While Landon Rice has answered the call, fellow Brandonites Chris Bauman and Israel Idonije are still waiting for the phone to ring.
The latest Brandonite to make his mark in professional football, the 6-foot-6, 315-pound Rice has moved into the starting lineup on the Hamilton Tiger-Cats offensive line in his second season in the CFL.
The 26-year-old Crocus Plains graduate has followed in the footsteps of Bauman and Idonije, a pair of former Vincent Massey stars who have gone on to lengthy careers, but currently find themselves on the sidelines awaiting offers.
Idonije was surprisingly released by the Chicago Bears in June after they had a change of heart just two months after he re-signed with the NFL club that he spent nine of his 10 seasons with.
"I don’t know what their decision was based on, but it just didn’t work out in Chicago and that was that," Idonije said this week from Chicago.
Idonije is now 33, but retirement isn’t a part of his vocabulary. So how many years does he feel he has left?
"I have plenty," said Idonije, a 6-foot-6, 275-pound defensive lineman who has 283 tackles and 29 sacks in 149 career NFL games. "I am running around and I feel great and my performance and everything is on point. I am just waiting for the right opportunity and right situation and when that happens we will go out there and have a good year."
While NFL training camps are set to kick off next week, Idonije remains confident he will get another opportunity.
"Yeah, we have talked to a few teams and it’s just business as usual," he said.
Further south in Florida, Bauman is also playing the waiting game as he continues to recover from reconstructive knee surgery and hoping to get another shot with a CFL club. Bauman, who lives in Hollywood, Fla., with his wife, is getting closer to full health, but still has a ways to go.
"It’s going good," said Bauman, who was released by the Calgary Stampeders in the off-season after a 2013 campaign that was a complete writeoff due to a broken wrist and torn ACL in his right knee. "I feel about 90 per cent right now, but they say the last 10 per cent is the hardest to get. But I started running routes and doing all that stuff, so it feels good ... I’m hoping (to be ready to play) in August or the latest September, but with a knee injury you never really know."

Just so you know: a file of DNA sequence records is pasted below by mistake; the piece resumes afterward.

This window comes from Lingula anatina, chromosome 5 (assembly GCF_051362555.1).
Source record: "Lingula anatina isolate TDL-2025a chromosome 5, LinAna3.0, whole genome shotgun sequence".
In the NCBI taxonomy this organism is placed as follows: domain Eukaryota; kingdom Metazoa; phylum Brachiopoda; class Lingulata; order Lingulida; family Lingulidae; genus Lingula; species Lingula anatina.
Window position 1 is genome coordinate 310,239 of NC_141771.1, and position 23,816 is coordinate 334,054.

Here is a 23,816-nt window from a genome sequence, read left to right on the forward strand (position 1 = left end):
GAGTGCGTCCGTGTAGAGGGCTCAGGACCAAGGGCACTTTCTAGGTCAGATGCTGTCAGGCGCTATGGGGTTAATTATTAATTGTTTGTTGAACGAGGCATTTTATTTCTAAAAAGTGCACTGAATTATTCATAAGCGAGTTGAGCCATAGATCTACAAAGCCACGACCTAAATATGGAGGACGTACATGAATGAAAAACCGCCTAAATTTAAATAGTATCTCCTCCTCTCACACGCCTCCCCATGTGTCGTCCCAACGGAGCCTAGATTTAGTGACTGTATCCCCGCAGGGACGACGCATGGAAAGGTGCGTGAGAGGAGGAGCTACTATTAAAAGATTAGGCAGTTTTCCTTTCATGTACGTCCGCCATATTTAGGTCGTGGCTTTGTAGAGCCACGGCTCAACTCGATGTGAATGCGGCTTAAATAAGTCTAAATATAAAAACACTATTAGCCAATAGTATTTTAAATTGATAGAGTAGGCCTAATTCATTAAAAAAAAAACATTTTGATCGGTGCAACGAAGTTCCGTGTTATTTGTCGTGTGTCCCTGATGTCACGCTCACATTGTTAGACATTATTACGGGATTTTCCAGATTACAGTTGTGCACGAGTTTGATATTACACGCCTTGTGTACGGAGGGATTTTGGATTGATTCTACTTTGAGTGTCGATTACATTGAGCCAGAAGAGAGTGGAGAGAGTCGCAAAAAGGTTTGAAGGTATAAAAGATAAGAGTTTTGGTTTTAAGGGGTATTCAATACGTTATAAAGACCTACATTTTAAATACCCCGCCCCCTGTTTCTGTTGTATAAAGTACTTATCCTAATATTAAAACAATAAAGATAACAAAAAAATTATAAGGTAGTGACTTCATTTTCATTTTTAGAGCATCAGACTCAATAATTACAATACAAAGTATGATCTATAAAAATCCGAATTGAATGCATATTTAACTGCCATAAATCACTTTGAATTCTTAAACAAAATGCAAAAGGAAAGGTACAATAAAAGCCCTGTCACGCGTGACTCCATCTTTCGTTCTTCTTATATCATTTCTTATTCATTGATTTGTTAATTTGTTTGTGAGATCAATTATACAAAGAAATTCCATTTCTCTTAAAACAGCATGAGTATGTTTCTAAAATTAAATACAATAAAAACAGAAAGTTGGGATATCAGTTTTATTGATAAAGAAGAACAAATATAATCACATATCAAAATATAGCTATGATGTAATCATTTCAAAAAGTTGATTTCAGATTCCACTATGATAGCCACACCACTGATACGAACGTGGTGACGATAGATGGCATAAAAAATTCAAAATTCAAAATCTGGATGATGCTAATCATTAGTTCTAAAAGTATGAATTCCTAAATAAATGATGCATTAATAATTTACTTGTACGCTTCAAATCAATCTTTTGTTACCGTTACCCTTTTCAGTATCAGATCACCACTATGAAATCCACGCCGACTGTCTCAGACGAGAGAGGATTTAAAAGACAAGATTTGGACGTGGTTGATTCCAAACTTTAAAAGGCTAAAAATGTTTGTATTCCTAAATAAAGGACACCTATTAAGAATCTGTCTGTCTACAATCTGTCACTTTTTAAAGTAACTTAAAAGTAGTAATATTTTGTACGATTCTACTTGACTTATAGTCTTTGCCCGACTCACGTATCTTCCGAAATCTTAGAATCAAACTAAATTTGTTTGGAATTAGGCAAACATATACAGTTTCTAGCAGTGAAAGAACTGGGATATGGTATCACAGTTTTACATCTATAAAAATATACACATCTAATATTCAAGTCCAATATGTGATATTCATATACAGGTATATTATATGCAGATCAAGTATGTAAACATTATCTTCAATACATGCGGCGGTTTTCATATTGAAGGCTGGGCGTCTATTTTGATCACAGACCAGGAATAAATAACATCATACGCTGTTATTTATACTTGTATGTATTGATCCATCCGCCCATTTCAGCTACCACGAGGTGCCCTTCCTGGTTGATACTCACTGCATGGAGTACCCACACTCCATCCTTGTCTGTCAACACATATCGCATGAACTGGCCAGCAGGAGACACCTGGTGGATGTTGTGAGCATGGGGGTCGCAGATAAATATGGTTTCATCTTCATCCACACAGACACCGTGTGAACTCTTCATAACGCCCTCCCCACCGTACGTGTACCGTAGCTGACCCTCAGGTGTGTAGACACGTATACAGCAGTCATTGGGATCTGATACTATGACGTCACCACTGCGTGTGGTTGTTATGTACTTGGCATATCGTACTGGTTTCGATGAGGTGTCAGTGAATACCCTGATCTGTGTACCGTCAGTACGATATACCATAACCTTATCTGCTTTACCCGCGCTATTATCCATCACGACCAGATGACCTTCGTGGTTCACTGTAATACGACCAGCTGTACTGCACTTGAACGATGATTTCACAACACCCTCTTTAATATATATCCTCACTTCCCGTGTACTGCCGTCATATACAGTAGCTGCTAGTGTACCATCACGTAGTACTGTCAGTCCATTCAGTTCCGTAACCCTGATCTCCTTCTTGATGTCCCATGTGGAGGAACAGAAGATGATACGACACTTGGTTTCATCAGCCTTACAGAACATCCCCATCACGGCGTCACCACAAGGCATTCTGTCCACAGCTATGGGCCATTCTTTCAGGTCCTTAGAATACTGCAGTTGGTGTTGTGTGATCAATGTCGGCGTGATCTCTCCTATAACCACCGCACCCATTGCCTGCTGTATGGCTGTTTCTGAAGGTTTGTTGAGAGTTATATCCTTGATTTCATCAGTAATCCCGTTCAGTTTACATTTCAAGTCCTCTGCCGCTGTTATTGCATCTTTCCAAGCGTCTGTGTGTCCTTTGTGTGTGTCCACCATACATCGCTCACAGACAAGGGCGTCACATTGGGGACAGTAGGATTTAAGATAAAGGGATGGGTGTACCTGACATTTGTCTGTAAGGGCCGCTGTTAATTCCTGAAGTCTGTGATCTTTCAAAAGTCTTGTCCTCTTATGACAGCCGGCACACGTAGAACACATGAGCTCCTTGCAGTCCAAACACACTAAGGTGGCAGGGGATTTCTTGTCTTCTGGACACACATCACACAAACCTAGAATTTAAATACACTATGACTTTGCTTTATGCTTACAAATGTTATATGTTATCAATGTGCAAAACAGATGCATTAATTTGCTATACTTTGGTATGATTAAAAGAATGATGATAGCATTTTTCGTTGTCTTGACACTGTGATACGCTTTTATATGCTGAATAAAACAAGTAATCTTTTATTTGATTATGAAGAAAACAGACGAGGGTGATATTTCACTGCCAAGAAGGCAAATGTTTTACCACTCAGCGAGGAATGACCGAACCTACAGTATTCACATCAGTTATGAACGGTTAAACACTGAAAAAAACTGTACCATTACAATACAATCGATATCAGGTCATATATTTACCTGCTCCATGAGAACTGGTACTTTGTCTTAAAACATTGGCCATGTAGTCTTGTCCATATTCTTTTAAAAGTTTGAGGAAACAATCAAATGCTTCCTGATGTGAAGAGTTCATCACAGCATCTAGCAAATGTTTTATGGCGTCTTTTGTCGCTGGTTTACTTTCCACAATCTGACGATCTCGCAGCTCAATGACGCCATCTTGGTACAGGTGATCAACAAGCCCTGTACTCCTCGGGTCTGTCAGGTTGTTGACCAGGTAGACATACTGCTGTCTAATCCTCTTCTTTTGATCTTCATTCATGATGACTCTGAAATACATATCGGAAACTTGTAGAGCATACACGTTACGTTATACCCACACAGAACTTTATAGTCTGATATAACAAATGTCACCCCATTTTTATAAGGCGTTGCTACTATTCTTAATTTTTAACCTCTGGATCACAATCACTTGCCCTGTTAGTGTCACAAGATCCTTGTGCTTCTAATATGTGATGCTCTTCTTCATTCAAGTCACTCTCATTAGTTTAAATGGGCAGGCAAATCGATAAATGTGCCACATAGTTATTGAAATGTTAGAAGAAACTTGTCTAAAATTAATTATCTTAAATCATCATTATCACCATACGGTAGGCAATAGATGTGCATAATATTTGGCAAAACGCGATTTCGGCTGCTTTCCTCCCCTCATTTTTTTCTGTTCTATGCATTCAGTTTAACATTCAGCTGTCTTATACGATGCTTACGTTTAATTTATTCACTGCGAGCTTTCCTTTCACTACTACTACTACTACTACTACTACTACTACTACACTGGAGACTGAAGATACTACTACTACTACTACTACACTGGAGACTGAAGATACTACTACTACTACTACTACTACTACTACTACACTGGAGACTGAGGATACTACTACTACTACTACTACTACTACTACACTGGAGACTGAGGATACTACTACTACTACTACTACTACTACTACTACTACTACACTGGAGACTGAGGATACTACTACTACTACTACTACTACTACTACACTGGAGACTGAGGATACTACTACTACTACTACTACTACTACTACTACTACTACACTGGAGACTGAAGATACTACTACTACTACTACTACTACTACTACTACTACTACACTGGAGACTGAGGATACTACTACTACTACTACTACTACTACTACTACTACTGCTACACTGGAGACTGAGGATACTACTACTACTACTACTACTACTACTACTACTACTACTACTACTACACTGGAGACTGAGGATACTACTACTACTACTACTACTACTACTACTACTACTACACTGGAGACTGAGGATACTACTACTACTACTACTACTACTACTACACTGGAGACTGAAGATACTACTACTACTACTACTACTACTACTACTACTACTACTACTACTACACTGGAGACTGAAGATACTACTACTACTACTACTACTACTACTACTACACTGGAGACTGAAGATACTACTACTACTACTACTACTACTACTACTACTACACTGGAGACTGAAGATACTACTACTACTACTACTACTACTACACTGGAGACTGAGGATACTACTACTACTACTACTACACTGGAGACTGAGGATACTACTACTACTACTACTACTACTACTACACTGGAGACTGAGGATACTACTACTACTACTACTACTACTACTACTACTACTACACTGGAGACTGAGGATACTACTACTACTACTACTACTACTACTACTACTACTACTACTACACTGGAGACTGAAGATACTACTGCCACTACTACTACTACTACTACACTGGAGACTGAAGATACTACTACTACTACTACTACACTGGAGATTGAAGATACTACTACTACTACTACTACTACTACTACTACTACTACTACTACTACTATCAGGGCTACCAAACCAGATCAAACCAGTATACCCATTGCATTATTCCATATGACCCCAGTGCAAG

The 6-foot-4, 212-pound receiver, who has spent seven seasons in the CFL since being drafted first overall by the Tiger-Cats in 2007, said he isn’t in any hurry to sign until his knee is 100 per cent.
"I kind of want to wait until I’m closer to being cleared (to play)," said Bauman, who has made 141 catches for 1,855 yards and seven touchdowns in his CFL career. "Things change so fast in the CFL with injuries and stuff that there is no point right now. But I have been talking to my agent and he feels pretty strongly that once I’m healthy, he will find a place."
While he still loves the game, the 29-year-old Bauman admits he is toying with hanging up the cleats to work in real estate or join a police force in Florida. Whatever his future holds, it won’t be an easy decision.
"I have the desire to play, it’s whether I want to leave or stay here and get on with my life and not really risk another injury to my knee or to another body part," said Bauman, who was back in Brandon last week to take part in a charity golf tournament. "So there’s a lot of options to weigh, but I definitely have the desire to play ... I have a few things going and if the police does happen and they want to put me in the police academy, then it will be a tough decision and I will have to sit down with my wife and figure that out."
Former Brandon Wheat Kings greats Brian Propp and the late Brad McCrimmon will be inducted into the Saskatchewan Hockey Hall of Fame this weekend in Prince Albert, Sask.
Propp, the Wheat Kings’ all-time scoring leader, and McCrimmon, the best defenceman in club history, helped lead the Wheat Kings to the 1979 WHL title and a trip to the Memorial Cup final before embarking on NHL careers.
Propp, a native of Lanigan, Sask., started his junior career by shattering the SJHL scoring record while playing for the Melville Millionaires before joining the WHL’s Wheat Kings for three seasons.
McCrimmon, a native of Plenty, Sask., who died in the tragic Yaroslavl Lokomotiv plane crash in Russia in 2011, got his start with the Centennial Cup champion Prince Albert Raiders in 1976 before playing three seasons in Brandon.
Wheat Kings coach/owner Kelly McCrimmon will attend the Hall of Fame weekend to honour the inductees, which also include his father Byron’s old Rosetown Red Wings team.